Volunteering in Charity Shops

A guest post by Catherine Andrews, Volunteer Coordinator at Octavia Foundation

According to a survey by the think-tank Demos in 2013, charity shops employ an estimated 17,296 staff across the UK, and have a volunteer workforce of some 213,380. This is not surprising as volunteering provides a great opportunity to gain new skills and experiences whilst meeting new people from a diverse range of backgrounds.

Volunteering Richmond is the service provided by the charity Groundwork London for Richmond Council, who aim to ‘inspire and support volunteering’ across the borough and work to connect locals with volunteering opportunities nearby.

There are many reasons why people decide to volunteer; it could be to get work experience, for the social aspects or to feel that they’re helping their local community. As part of a report published by the National Union of Students this week in Student Volunteering Week, 78 per cent of student volunteers surveyed said they wanted to ‘improve things or help people’ and two-thirds said it was a good way to develop skills.

Volunteering in a charity shop in particular has it’s own set of benefits. Volunteers get real work experience through helping with a range of activities, including working on the shop floor, operating the tills, unpacking deliveries, sorting goods and providing warm and friendly customer service.

Volunteering in a charity shop is a really sociable thing to do; you get to know other volunteers and shops staff in your team as well as the local customers. For many volunteers it can be the first step towards getting paid employment, either within the shop or elsewhere, or a welcome activity to keep them busy in retirement.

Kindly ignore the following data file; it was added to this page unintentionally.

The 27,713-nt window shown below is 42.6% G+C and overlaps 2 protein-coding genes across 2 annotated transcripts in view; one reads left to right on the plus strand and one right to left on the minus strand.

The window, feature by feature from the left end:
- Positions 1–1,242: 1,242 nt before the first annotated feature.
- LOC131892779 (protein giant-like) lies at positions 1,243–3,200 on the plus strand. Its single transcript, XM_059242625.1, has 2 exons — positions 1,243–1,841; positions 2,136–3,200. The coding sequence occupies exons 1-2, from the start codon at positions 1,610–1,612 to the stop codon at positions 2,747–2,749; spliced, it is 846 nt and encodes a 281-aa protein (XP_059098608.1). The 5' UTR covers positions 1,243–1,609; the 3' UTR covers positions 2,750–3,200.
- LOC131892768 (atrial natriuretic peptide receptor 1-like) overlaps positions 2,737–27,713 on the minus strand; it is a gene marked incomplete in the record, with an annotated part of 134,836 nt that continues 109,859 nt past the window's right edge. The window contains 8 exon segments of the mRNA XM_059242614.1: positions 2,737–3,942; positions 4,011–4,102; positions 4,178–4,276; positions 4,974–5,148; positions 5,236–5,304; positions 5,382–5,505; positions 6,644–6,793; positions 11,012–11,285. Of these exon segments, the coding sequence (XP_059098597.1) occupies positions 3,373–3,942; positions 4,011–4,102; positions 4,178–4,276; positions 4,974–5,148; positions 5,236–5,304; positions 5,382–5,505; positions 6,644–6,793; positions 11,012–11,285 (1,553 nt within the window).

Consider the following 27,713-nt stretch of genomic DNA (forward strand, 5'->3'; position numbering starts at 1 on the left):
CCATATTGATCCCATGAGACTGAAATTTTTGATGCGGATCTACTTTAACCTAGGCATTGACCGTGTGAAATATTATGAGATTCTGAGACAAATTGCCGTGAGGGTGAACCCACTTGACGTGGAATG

The research done by Demos to ‘Measure the social value of charity shops’ found that ‘they provide a number of important social and economic benefits to individuals – including customers, donors or volunteers – and local communities across the UK, and are increasingly vital to Britain’s struggling high streets.’ They also felt that ‘Charity shops’ greatest strength lies in their strong link with local communities, which is forged through a large, and overwhelmingly local, pool of staff and volunteers.’

As a local community charity the Octavia Foundation rely on a dedicated volunteering workforce to help keep our charity shops running, as many other charities do both within Richmond and across the UK.


Gita at Octavia Foundation

Gita has been volunteering in the Octavia Foundation charity shops for nearly three years now. She said: ‘I enjoy it – I like to meet other people and to help people. Here I am treated well and treated fairly, the same as a paid member of staff. The team are very friendly – they are part of my family, it’s part of my life. Every day when I come to work I’m happy and when I leave I’m happy. They speak to me kindly and give me good advice when I need it; they are very supportive.’

Volunteering really can help you to change lives through learning new things, meeting new people and helping to make your community stronger.

_MG_4469The Octavia Foundation relies on their 18 charity shops in west and central London to raise funds for their work to support local people during times of personal difficulty or crisis, helping to establish strong and vibrant communities and to improve quality of life for individuals.

But it’s a very competitive field – if you search for volunteer opportunities in charity shops on the Volunteering Richmond website there are 65 pages of charities looking for more volunteers!

The challenge is to stand out from the rest and to show volunteers what they can gain from giving just a little of their time each week – they really are essential to help keep charity shops running.

written by Catherine Andrews, Volunteer Coordinator at Octavia Foundation

The Octavia Foundation urgently need more volunteers for their Richmond charity shop at 394 Richmond Road. Contact the shop on 020 8891 6819 to find out more or visit www.octaviafoundation.org.uk